Devil music? This disc contains the inscription: "There has always existed a fear throughout African American churches that jazz music was some kind of devil's music." But not on this one, friends. Teamed with the powerful vocalist Fontella Bass and organist Jimane Nelson, master reedman David Murray creates here a shouting, rollicking, joyful gospel jazzfest. It even features "Nobody Knows the Trouble I've Seen, "Amazing Grace," "Blessed Assurance," "A Closer Walk with Thee."
Well, Murray plays with all his customary fire, and thus validates the old postulate that the sturm und drang of the "free" music of the Sixties was born in the sanctified emotions of black gospel music. Whatever the case, Murray hasn't sounded this enthusiastic for some time, and his approach certainly fits in here.
There's a chunky, large sound here, courtesy not only of the organ and Murray but also trumpeter Hugh Ragin, guitarist Stanley Franks, and the rhythm men. It's all fervent music, perhaps not that will appeal to all straight-ahead jazz fans, but Murray has an abundance of great moments.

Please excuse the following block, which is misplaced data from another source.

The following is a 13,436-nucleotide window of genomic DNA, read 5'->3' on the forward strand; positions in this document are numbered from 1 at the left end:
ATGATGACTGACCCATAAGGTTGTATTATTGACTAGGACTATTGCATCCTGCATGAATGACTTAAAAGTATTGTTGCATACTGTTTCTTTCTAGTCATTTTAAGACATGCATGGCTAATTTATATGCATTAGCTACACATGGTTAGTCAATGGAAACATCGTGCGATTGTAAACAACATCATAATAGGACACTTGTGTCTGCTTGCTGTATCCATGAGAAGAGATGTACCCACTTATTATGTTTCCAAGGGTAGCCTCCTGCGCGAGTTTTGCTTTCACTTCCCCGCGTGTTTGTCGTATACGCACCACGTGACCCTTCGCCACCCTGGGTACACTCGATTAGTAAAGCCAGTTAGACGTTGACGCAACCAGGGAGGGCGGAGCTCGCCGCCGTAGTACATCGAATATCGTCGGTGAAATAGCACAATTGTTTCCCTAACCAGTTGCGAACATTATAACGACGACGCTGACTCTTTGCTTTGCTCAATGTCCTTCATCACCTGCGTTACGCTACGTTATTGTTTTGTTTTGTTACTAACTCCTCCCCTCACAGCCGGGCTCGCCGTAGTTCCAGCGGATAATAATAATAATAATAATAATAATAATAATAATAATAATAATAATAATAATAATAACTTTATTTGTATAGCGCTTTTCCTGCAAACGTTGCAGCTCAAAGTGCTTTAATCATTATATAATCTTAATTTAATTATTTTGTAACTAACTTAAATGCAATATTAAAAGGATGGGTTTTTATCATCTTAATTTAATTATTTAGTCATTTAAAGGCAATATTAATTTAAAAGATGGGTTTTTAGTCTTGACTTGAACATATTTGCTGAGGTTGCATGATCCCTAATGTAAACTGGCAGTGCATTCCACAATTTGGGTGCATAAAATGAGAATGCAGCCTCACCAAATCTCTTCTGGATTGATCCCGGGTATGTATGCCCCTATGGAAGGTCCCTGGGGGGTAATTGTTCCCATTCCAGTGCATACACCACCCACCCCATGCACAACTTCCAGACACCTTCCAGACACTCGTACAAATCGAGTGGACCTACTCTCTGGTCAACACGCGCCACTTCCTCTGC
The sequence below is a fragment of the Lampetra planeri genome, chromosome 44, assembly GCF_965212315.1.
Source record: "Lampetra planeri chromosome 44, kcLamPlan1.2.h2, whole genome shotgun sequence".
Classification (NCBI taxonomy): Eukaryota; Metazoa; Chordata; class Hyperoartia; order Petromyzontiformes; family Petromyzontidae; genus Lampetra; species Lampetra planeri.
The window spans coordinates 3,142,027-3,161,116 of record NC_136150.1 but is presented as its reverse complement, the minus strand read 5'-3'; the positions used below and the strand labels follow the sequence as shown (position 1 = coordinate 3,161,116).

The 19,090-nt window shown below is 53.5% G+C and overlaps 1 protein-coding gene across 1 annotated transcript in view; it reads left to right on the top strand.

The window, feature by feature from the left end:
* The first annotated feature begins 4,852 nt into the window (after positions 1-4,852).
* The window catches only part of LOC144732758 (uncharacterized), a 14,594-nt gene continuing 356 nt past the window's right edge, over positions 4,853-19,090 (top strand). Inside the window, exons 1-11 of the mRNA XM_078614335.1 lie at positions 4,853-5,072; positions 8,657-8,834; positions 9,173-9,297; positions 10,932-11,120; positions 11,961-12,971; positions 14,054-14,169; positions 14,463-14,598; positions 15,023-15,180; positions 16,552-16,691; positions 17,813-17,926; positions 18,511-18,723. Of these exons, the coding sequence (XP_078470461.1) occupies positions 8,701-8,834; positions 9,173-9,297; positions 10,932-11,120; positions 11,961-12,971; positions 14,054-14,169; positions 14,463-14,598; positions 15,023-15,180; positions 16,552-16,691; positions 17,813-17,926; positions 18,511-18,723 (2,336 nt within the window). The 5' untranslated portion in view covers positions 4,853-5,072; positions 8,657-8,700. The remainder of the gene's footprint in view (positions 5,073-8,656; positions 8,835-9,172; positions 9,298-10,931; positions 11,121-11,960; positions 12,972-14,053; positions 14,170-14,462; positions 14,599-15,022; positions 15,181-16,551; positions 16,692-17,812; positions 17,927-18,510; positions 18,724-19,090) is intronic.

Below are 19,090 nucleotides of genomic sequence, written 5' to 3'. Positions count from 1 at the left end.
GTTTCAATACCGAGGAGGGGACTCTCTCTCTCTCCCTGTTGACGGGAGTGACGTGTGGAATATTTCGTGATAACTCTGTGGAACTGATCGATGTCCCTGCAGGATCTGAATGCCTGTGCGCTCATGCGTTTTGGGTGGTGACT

David Murray, ts, b cl; Fontella Bass, vcl; Hugh Ragin, tpt; Jimane Nelson, Hammond B-3, p, synth; Stanley Franks, g; Clarence "Pookie" Jenkins, el b; Ranzell Merritt, d; Leopoldo Fleming, perc.
How I Got Over / Nobody Knows the Trouble I've Seen / Jimane's Creation / Missionary / Don't Know What I Would Do / Amazing Grace / Blessed Assurance / A Closer Walk with Thee.
I love jazz because it's sophisticated, international, atmospheric yet free, cool and warm.
I was first exposed to jazz through the sultry voice and flawless swing of my mother.
I met Mark Murphy, David Linx, Kurt Elling, and Youn Sun Nah.
The best show I ever attended was Youn Sun Nah in Paris.
The first jazz record I bought was Native Dancer by Wayne Shorter and Milton Nascimento
My advice to new listeners: open your mind and your ears, forget about structure, feel the textures.
Go see live music and keep buying CDs!